A bird hide and boardwalk enable you to wander through the unique wetlands fringing this biodiversity hotspot.
Lake Muir Observatory is a popular rest stop for travellers on the Muirs Highway. Overlooking Lake Muir, facilities include a 110m boardwalk, observatory, shelter, picnic tables, interpretive information and toilet.
It is an approx 2 hour detour but if you have the time, it's a beautiful spot to visit. Or if you are going through the South West this is easily accesible along the way.
Lake Muir is a freshwater lake, with a larger surrounding wetlands area, that is located in the South West region of Western Australia. The lake lies near Muirs Highway, north of Walpole and southeast of Manjimup. The lake has a surface area of 46 square kilometres (18 sq mi).
Lake Muir and its surrounding wetland lies within the Lake Muir-Unicup System, a 694 square kilometres (268 sq mi) area of internal drainage containing a complex of wetland systems. Lake Muir may, in flood, overflow southwest into the Deep River catchment (and possibly also southeast into the Frankland River via Poorginup Gully).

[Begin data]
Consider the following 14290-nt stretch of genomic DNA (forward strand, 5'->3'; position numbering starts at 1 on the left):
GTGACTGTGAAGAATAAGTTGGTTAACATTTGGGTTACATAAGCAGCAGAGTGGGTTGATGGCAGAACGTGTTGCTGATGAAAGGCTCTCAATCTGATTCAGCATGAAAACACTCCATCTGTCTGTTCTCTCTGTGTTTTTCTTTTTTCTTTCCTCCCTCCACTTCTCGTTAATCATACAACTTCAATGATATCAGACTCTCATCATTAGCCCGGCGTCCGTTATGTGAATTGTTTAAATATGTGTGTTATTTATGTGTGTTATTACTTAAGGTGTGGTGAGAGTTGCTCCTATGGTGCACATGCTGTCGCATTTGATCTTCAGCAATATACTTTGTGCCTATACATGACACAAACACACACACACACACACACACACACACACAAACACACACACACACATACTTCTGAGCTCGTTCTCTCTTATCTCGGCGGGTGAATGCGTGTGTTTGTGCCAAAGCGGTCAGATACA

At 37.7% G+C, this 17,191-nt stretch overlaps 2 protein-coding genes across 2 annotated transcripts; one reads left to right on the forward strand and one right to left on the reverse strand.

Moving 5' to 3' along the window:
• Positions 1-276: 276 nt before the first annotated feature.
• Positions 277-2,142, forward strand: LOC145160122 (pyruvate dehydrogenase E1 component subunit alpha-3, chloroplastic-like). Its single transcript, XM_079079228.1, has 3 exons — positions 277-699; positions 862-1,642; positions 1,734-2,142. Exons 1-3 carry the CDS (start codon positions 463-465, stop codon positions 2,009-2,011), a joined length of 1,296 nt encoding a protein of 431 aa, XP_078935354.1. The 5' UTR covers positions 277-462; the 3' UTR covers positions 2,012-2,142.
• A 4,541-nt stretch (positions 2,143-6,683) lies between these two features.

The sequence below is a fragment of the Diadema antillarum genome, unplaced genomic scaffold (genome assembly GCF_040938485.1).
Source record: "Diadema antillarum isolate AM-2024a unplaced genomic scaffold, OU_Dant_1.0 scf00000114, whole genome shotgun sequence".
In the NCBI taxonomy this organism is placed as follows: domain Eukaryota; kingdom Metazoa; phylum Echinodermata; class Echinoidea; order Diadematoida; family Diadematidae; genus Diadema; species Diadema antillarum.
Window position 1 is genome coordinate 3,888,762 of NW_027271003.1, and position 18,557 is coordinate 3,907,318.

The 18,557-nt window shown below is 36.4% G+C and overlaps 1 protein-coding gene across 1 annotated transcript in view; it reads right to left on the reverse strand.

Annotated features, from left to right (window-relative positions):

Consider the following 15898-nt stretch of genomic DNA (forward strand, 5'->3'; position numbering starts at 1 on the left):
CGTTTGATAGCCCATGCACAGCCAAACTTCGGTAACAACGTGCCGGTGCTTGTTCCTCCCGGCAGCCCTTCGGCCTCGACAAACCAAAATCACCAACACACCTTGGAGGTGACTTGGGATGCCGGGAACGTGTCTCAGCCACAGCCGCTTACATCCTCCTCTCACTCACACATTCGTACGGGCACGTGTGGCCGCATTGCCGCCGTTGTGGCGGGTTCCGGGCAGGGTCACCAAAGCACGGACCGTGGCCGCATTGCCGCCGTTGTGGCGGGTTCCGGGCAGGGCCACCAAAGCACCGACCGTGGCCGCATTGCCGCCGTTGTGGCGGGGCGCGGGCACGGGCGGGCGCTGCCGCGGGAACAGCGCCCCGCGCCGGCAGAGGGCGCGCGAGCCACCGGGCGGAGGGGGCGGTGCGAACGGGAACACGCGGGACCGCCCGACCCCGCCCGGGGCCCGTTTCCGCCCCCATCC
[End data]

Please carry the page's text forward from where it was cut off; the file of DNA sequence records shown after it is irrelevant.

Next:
Lake Muir is usually brackish at the end of winter, saline by summer and dry throughout autumn.
A 14-square-kilometre (5.4 sq mi) section of wetland around Lake Muir has been identified by BirdLife International as an Important Bird Area (IBA) because it provides habitat for 10 or more pairs of endangered Australasian bitterns. The wetlands within the IBA are shallow with extensive beds of dense sedgeland and fringing stands of shrubland and woodland. Lake Muir has been excluded from the IBA as it is unsuitable for bitterns but it has supported large numbers of Australian Shelduck and may prove to be globally significant for that species.
Lake Muir was named after brothers Thomas and John Muir, the first European settlers in the Warren district, who settled at Deeside, 25 kilometres (16 mi) west of the lake, in 1852 and built a rush hut there in 1856
Historically the area was a Game Reserve, with a duck shooting season. The Department of Environment and Conservation (CALM) started monitoring the wetlands system in 1980 in order to manage the duck shooting.
On 5 January 2001 a 106 square kilometres (41 sq mi) area was designated, under the Ramsar Convention as Ramsar site 1050, a wetland of international importance, acknowledging its rich ecological diversity.